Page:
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Dick Barton and the Cabatolin Diamonds Audio CD – Abridged, Audiobook

49 customer reviews

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Product details

  • Audio CD: 4 pages
  • Publisher: BBC Audiobooks Ltd; abridged edition edition (7 April 2011)
  • Language: English
  • ISBN-10: 1408468107
  • ISBN-13: 978-1408468104
  • Product Dimensions: 12.4 x 14.2 x 2.3 cm
  • Average Customer Review: 4.2 out of 5 stars  See all reviews (49 customer reviews)
  • Amazon Bestsellers Rank: 466,886 in Books (See Top 100 in Books)

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Customer Reviews

4.2 out of 5 stars

Most Helpful Customer Reviews

3 of 3 people found the following review helpful By Glenn Cook HALL OF FAMETOP 50 REVIEWERVINE VOICE on 16 Jun. 2011
Format: Audio CD Vine Customer Review of Free Product ( What's this? )
One word. Brilliant!
This CD set dazzled me. I was amazed at just how good the episodes were.
Let me explain further.
I'd heard of Dick Barton but had never actually heard the series being far too young to listen to the original series when they were first transmitted.

This set of episodes fairly rattles along at a brisk pace and not a moment is wasted by the full dramatic cast on the writer Geoffrey Webb's story.

The series was written for radio and lasts a full 4 hours over 4 CDs.
Each CD has 4 episodes of the show split in to 3 parts and each one ends with a brilliant cliff hanger where the listener is asking themselves will Dick and his cohorts escape this time?
I can only imagine the tension and expectation of the original listeners when each exciting episode came to its shattering close. Of course Dick does and how he escapes is often a wonderful piece of writing and plot. I say original but this is not quite the case for the series has an interesting history.
The original series although never transmitted live was not saved by the BBC think of the original Dr Who and Patrick Trough ton's reign for examples of short sightedness. The series rights were bought under licence by an Australian company and then a South African one and rerecorded. (Don't worry about the accents they are all stiff British upper lips and the North African baddies and residents sound authentic.) The series were left secure in vaults to be rediscovered and about 340 of the original 360 survive so more releases should be on their way. I for one would love to hear more.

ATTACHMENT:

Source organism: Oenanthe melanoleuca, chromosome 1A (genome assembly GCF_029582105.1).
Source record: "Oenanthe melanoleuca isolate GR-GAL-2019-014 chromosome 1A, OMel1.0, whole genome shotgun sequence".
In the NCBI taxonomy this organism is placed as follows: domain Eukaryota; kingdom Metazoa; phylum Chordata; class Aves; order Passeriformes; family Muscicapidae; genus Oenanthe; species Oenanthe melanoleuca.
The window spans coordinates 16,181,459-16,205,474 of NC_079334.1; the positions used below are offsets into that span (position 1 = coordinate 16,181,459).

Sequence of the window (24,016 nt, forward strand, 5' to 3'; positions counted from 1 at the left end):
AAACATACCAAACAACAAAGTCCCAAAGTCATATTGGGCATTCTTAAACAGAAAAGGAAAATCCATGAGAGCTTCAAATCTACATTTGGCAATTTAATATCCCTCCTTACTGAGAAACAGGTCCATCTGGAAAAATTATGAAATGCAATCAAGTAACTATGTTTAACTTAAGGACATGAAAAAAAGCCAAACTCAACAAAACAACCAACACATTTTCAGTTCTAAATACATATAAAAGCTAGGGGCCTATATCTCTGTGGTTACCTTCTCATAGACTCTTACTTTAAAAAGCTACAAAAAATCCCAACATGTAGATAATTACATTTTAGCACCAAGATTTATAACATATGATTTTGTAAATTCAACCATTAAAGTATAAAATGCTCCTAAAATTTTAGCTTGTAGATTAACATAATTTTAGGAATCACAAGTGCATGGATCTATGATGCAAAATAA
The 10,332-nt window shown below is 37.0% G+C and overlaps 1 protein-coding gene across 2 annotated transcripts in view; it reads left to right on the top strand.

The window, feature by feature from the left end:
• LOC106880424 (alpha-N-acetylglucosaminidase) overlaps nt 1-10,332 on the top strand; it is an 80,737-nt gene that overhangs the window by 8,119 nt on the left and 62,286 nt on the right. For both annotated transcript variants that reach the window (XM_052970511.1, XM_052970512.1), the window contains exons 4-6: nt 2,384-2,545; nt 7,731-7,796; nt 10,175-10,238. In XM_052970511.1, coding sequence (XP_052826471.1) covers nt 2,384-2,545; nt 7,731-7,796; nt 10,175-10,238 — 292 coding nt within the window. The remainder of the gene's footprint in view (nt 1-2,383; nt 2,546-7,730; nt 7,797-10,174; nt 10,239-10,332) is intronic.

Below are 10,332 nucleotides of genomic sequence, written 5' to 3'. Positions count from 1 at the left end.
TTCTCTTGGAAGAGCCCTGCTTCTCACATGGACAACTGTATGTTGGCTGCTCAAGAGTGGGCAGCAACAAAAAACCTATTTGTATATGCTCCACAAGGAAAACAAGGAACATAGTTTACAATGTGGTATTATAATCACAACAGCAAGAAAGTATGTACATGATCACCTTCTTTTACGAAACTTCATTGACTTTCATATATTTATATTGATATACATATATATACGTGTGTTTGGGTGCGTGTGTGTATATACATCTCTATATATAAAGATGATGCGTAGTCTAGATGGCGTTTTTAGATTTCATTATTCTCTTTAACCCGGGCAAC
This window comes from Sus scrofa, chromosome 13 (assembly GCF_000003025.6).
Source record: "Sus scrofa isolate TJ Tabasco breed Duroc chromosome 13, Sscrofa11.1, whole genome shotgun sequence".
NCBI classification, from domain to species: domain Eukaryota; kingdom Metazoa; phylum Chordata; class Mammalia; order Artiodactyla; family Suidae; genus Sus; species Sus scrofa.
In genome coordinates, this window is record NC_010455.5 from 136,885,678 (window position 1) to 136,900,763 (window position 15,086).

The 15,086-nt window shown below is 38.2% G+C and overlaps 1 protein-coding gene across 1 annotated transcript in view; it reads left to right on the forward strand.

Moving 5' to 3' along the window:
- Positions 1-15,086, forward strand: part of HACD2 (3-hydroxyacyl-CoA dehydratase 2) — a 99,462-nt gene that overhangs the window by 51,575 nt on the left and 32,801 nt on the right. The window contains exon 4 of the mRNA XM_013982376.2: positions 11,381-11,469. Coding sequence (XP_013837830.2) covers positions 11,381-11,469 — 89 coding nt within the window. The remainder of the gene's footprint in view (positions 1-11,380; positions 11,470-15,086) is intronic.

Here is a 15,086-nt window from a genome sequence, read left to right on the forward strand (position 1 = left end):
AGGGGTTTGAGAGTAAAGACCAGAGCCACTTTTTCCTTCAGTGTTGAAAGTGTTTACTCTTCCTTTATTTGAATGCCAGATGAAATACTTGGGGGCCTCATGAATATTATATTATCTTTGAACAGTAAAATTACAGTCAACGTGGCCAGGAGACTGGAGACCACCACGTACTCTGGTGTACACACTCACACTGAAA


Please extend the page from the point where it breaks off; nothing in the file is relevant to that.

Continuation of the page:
Now back to the CD set. I must I admit I was expecting to be amused at how twee the series was but I was really pleasantly delighted with how much I enjoyed them.
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2 of 2 people found the following review helpful By Aremess VINE VOICE on 27 April 2011
Format: Audio CD Vine Customer Review of Free Product ( What's this? )
My wife and I like audio books (especially when travelling by car). We recently bought and listened to 'Dick Barton - Special Agent' and, although we'd only heard of Dick Barton before, we'd never listened to one of his tales. We enjoyed it so much that, when 'Dick Barton and the Cabatolin Diamonds' was made available, we immediately obtained a copy.

OK one has to accept, this was re-recorded in 1949 for transmission overseas as the original recordings were lost, so the quality is not that of a modern recording, having said that, the quality of the reproduction is excellent.

As to the storyline, if one accepts that the production is from the 40's and not the second decade of the 21st century and that, to an extent, is dated, I still feel that the listener will still enjoy this story.